Japanese Knotweed and the Wildlife and Countryside Act 1981
In the 1800s the deceptively attractive Japanese Knotweed was introduced to Great Britain from Japan as an ornamental plant. It has very few predators in this country and, therefore, is difficult to control naturally.
Unlike most plants, Japanese Knotweed does not need both male and female plants to reproduce; nor does it rely on the production of seeds. It can grow and regenerate simply through the transferral of pieces of plant or root from place to place – for example, through garden clearance and subsequent disposal. With its reputation of being able to grow 2cm or more in a day, and the roots being able to grow to a depth of 3m, it is easy to understand why it is so difficult to control.
In addition to the speed of growth, it has a particularly sturdy nature. It is not deterred from harsh conditions; it is able to push its way through asphalt or concrete and is not afraid to tackle retaining walls or drains. Its ability to cause damage to structures can have serious impacts on marketability of property and accessing adequate insurance, and it is renowned for being time consuming and expensive to treat.
From a legal perspective, Japanese Knotweed is addressed – along with other invasive non-native species – in both European and national legislation. Nationally, Part II of Schedule 9 of the Wildlife and Countryside Act 1981 (WCA81) lists a number of plants that have been introduced and become established in the UK, which the Government is trying to prevent from spreading any further. Japanese Knotweed is one of those plants listed.
If the knotweed is already growing in a garden (and has not been specifically introduced) there are expectations that the owner/occupier of the property will need to manage and control it so as not to let it spread into the wild. If there is failure to take reasonable steps to control the plant from spreading into the wild, however, this could amount to an offence under section 14(2) of the Wildlife and Countryside Act 1981, namely planting or causing Japanese Knotweed to grow in the wild.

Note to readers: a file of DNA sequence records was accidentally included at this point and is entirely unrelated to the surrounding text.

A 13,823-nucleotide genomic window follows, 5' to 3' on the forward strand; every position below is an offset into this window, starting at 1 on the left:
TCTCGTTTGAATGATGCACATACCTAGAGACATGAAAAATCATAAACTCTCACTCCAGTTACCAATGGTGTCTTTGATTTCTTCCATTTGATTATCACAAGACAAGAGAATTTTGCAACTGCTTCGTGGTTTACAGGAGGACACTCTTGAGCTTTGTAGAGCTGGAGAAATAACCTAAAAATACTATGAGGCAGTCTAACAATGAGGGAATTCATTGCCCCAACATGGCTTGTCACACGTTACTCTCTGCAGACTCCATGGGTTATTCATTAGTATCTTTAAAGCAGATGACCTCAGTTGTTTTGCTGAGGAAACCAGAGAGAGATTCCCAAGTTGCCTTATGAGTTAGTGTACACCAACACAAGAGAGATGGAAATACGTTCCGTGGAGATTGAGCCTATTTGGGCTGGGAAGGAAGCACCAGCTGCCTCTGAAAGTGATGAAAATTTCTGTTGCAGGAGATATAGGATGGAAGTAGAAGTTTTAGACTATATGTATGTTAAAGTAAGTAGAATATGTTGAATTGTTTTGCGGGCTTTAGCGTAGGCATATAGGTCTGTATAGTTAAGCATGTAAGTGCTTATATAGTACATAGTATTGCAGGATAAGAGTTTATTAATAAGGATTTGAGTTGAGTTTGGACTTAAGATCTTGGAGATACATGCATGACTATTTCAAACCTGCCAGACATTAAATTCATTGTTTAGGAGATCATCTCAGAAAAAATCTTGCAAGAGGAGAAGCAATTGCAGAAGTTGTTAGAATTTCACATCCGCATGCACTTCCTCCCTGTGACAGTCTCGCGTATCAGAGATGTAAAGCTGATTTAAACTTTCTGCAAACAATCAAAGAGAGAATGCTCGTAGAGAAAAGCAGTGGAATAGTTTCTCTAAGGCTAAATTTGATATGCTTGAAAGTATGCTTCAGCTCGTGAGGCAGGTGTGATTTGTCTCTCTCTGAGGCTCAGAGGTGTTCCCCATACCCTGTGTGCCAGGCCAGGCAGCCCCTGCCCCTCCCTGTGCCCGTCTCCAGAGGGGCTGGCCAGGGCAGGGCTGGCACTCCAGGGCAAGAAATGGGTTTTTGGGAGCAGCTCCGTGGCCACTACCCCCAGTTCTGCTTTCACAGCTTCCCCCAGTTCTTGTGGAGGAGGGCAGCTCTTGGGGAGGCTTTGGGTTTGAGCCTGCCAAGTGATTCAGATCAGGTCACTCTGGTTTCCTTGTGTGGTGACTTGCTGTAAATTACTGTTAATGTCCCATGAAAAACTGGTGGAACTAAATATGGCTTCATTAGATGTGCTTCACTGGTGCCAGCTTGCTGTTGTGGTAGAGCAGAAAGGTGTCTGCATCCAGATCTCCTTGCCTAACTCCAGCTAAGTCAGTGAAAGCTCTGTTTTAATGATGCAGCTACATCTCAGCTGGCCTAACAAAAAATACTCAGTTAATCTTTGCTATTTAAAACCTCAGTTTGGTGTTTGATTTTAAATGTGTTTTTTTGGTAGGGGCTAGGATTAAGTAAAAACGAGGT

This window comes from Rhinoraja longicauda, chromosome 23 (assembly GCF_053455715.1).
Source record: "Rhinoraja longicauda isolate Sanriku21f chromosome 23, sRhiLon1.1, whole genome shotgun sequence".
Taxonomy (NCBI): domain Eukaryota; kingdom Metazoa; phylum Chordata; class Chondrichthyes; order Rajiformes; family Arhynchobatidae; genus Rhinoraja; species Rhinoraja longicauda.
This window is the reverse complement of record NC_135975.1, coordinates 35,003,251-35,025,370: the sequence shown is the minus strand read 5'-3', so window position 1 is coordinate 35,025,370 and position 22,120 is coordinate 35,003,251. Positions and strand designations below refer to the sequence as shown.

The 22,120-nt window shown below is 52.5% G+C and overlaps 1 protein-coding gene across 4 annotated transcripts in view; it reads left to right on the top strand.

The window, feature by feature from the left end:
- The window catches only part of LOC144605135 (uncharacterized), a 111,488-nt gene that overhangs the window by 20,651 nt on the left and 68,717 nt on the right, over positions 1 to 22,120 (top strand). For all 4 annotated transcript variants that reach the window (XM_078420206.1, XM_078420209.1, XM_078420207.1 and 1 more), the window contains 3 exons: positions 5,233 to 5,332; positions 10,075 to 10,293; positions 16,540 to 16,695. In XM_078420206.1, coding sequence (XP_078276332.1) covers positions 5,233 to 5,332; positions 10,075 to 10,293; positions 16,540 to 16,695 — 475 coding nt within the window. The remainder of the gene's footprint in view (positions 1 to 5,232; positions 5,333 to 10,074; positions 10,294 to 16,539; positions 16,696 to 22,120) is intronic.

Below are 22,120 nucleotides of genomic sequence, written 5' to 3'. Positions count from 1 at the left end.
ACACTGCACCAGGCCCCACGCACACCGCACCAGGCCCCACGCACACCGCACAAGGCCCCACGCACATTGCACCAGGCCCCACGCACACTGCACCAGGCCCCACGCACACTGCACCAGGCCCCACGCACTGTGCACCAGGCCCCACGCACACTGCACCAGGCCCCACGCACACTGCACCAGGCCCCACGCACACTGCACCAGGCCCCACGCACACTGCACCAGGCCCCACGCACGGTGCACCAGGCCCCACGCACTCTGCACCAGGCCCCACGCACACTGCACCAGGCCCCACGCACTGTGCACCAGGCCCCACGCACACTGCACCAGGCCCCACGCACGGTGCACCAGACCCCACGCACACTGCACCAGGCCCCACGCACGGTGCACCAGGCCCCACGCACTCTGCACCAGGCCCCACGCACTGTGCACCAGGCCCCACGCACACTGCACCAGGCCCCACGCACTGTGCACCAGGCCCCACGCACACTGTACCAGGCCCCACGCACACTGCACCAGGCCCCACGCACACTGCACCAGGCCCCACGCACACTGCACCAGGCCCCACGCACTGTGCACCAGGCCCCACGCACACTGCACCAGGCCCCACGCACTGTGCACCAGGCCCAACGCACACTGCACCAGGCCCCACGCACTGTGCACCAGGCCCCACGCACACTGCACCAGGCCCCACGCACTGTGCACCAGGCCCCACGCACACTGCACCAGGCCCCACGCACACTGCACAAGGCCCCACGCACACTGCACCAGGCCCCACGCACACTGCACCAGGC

It is important to be able to demonstrate that all reasonable steps have been taken to control the plant from spreading. Equally, it would be prudent for a homeowner or occupier not to allow Japanese Knotweed to spread into neighbouring land for fear of being subject to a claim in private nuisance.
Williams v Network Rail Infrastructure Ltd  UK CC (2 February 2017)
In this recent case the court decided that Network Rail Infrastructure’s land was causing a blight on neighbouring land owned by the claimants, Mr Williams and Mr Waistell. For the last 50 years the land owned by Network Rail Infrastructure had been infested with Japanese Knotweed which had spread to the claimants’ land. They claimed that not only had the knotweed interfered with the quiet enjoyment of their land but also affected its value. The claimants were able to demonstrate that the interference was reasonably foreseeable by Network Rail Infrastructure and that it had failed to take all reasonable action to prevent the interference. It was determined that the knotweed was an actionable nuisance because it affected the amenity value of the claimants’ land and caused a reduction in value. The claimants were awarded damages for the cost of the surveys, treatment and insurance backed guarantees for the knotweed, any residual reduction in the value of their properties after treatment and general damages for the loss of amenity and quiet enjoyment of their land.
The UK Government provides online guidance about how to manage Japanese Knotweed and prevent it from spreading:
If you are thinking of selling your home and are concerned about the presence of Japanese Knotweed, you can commission a specific survey to identify whether it is present and, if so, what measures you should take to manage or remove it. If you choose to have it professionally removed or treated, the team undertaking the works would normally be able to give you a guarantee. If a guarantee is provided, it will be helpful if it can be assigned to a third party, such as a prospective purchaser
If you would like further information or have any concerns regarding Japanese Knotweed please do not hesitate to contact us.
Jane Haviland Webster is a trainee solicitor at Barker Gotelee Solicitors.